Catalogue

COVID-19: Updates on library services and operations.

UofT Libraries is getting a new library services platform in January 2021.
Learn more about the change.

Preservation and national belonging in eastern Germany : heritage fetishism and redeeming Germanness /
Jason James.
imprint
Houndmills, Basingstoke, Hampshire ; New York, NY : Palgrave Macmillan, 2012.
description
ix, 216 p.
ISBN
0230320341 (hardback), 9780230320345 (hardback)
format(s)
Book
Holdings
More Details
imprint
Houndmills, Basingstoke, Hampshire ; New York, NY : Palgrave Macmillan, 2012.
isbn
0230320341 (hardback)
9780230320345 (hardback)
contents note
Machine generated contents note: Acknowledgements -- List of Figures -- The Historic Cityscape and the Unified Nation -- Heimat Eisenach -- Cultural Heritage and Germanness -- Heritage Fetishism and the Heimat Imaginary -- Claiming Cultural Belongings -- Redemption and the Voice of Trauma -- List of works cited -- Index.
abstract
"Drawing on cultural anthropology and cultural studies, this book sheds new light on the everyday politics of heritage and memory by illuminating local, everyday engagements with Germanness through heritage fetishism, claims to hometown belonging, and the performative appropriation of cultural property"--
catalogue key
8649630
 
Includes bibliographical references (p. 197-211) and index.
A Look Inside
Reviews
Review Quotes
'Jason James has written a beautiful book, one that shows the massive virtues of anthropological research into national identity. Heritage is not just a context, but an active construction of real people in real time. Preservation and National Belonging in Eastern Germany is a nuanced portrait of people struggling to make meaning in a landscape fraught with competing pressures, and captures the complexities of that process exceptionally well.' - Jeffrey Olick, University of Virginia, USA
To find out how to look for other reviews, please see our guides to finding book reviews in the Sciences or Social Sciences and Humanities.
Summaries
Bowker Data Service Summary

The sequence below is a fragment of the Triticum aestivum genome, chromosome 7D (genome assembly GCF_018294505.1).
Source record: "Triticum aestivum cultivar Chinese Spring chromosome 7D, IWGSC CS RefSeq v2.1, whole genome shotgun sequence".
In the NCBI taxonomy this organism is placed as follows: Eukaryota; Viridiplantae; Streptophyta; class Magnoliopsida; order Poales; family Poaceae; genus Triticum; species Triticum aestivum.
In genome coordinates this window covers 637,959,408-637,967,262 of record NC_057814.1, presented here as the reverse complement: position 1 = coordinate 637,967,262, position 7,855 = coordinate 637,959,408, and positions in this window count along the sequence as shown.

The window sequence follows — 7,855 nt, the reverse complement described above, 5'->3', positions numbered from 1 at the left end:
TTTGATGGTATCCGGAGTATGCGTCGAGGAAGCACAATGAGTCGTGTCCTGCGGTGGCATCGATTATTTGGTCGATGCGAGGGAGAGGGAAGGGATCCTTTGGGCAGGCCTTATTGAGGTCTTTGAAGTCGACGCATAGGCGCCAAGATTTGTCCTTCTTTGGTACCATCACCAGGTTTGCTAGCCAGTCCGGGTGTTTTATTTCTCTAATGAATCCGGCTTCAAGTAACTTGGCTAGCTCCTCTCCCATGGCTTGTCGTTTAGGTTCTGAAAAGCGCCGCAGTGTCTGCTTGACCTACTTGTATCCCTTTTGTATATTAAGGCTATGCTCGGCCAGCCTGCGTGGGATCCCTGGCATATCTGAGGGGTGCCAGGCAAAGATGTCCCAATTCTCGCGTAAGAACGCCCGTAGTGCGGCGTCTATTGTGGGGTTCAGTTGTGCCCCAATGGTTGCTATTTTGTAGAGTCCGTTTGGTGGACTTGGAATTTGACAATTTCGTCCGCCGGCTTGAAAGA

Drawing on cultural anthropology and cultural studies, this book sheds new light on the everyday politics of heritage and memory by illuminating local, everyday engagements with Germanness through heritage fetishism, claims to hometown belonging, and the performative appropriation of cultural property.
Description for Bookstore
Explores the everyday politics of heritage and memory by illuminating local engagements with Germanness through heritage fetishism and the performative appropriation of cultural property
Long Description
Preservation and National Belonging in Eastern Germany explores the ways everyday citizens grapple with a difficult national past through heritage. East Germans struggle with an identity doubly burdened by Nazism and socialism, and many seek to manage these burdens by laying claim to a redemptive national past in the form of architectural heritage and the hometown cityscape. Understood as cultural and local rather than political and national, heritage and the hometown appear morally untainted - not only distinct from but also victimized by forces outside the boundaries of this uncorrupted Germanness. For these East Germans, redemption lies in claiming the role of hometown citizen committed to protecting an endangered cultural identity. Based on extensive ethnographic research, and drawing on cultural anthropology and cultural studies, the analysis sheds new light on the everyday politics heritage and memory by highlighting the dynamics longing, fantasy, fetishism, and local performance.
Table of Contents
List of Figuresp. vi
Acknowledgmentsp. vii
The Historic Cityscape and the Unified Nationp. 1
Heimat Eisenachp. 28
Cultural Heritage and Germannessp. 62
Heritage Fetishism and the Heimat Imaginaryp. 92
Claiming Cultural Belongingsp. 127
Redemption and the Voice of Traumap. 156
Notesp. 178
Works Citedp. 197
Indexp. 212
Table of Contents provided by Ingram. All Rights Reserved.

This information is provided by a service that aggregates data from review sources and other sources that are often consulted by libraries, and readers. The University does not edit this information and merely includes it as a convenience for users. It does not warrant that reviews are accurate. As with any review users should approach reviews critically and where deemed necessary should consult multiple review sources. Any concerns or questions about particular reviews should be directed to the reviewer and/or publisher.

  link to old catalogue

Report a problem